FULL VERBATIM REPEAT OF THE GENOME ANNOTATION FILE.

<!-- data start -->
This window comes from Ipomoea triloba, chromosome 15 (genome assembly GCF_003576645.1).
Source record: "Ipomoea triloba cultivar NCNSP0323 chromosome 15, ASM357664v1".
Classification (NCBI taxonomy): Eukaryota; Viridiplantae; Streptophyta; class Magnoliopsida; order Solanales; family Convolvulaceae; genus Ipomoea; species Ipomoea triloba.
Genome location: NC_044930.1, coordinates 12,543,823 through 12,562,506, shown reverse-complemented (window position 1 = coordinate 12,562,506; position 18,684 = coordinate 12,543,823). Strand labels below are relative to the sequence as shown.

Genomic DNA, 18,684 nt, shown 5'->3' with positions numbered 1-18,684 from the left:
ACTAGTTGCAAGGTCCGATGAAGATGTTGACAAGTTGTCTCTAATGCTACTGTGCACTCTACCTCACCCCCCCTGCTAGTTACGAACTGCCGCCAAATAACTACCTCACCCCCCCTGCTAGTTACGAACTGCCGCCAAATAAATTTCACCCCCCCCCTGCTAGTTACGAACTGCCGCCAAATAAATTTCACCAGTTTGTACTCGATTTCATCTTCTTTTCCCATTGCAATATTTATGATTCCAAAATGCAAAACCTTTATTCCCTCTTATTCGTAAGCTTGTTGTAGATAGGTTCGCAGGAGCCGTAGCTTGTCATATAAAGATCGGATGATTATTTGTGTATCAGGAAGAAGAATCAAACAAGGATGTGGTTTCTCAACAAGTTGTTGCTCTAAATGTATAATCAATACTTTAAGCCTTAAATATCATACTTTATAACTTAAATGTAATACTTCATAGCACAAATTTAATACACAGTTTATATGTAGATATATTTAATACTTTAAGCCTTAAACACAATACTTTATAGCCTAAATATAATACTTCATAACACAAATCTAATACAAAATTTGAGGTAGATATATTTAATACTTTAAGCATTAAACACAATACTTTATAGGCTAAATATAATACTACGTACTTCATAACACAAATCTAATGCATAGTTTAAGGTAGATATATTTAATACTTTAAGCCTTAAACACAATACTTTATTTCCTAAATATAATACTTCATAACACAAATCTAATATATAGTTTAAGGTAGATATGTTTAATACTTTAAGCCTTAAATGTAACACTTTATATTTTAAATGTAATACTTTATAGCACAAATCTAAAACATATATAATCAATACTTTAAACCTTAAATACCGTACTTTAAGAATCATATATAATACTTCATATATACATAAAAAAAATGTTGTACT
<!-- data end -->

This window comes from Ipomoea triloba, chromosome 15 (genome assembly GCF_003576645.1).
Source record: "Ipomoea triloba cultivar NCNSP0323 chromosome 15, ASM357664v1".
Classification (NCBI taxonomy): Eukaryota; Viridiplantae; Streptophyta; class Magnoliopsida; order Solanales; family Convolvulaceae; genus Ipomoea; species Ipomoea triloba.
Genome location: NC_044930.1, coordinates 12,543,823 through 12,562,506, shown reverse-complemented (window position 1 = coordinate 12,562,506; position 18,684 = coordinate 12,543,823). Strand labels below are relative to the sequence as shown.

Genomic DNA, 18,684 nt, shown 5'->3' with positions numbered 1-18,684 from the left:
ACTAGTTGCAAGGTCCGATGAAGATGTTGACAAGTTGTCTCTAATGCTACTGTGCACTCTACCTCACCCCCCCTGCTAGTTACGAACTGCCGCCAAATAACTACCTCACCCCCCCTGCTAGTTACGAACTGCCGCCAAATAAATTTCACCCCCCCCCTGCTAGTTACGAACTGCCGCCAAATAAATTTCACCAGTTTGTACTCGATTTCATCTTCTTTTCCCATTGCAATATTTATGATTCCAAAATGCAAAACCTTTATTCCCTCTTATTCGTAAGCTTGTTGTAGATAGGTTCGCAGGAGCCGTAGCTTGTCATATAAAGATCGGATGATTATTTGTGTATCAGGAAGAAGAATCAAACAAGGATGTGGTTTCTCAACAAGTTGTTGCTCTAAATGTATAATCAATACTTTAAGCCTTAAATATCATACTTTATAACTTAAATGTAATACTTCATAGCACAAATTTAATACACAGTTTATATGTAGATATATTTAATACTTTAAGCCTTAAACACAATACTTTATAGCCTAAATATAATACTTCATAACACAAATCTAATACAAAATTTGAGGTAGATATATTTAATACTTTAAGCATTAAACACAATACTTTATAGGCTAAATATAATACTACGTACTTCATAACACAAATCTAATGCATAGTTTAAGGTAGATATATTTAATACTTTAAGCCTTAAACACAATACTTTATTTCCTAAATATAATACTTCATAACACAAATCTAATATATAGTTTAAGGTAGATATGTTTAATACTTTAAGCCTTAAATGTAACACTTTATATTTTAAATGTAATACTTTATAGCACAAATCTAAAACATATATAATCAATACTTTAAACCTTAAATACCGTACTTTAAGAATCATATATAATACTTCATATATACATAAAAAAAATGTTGTACT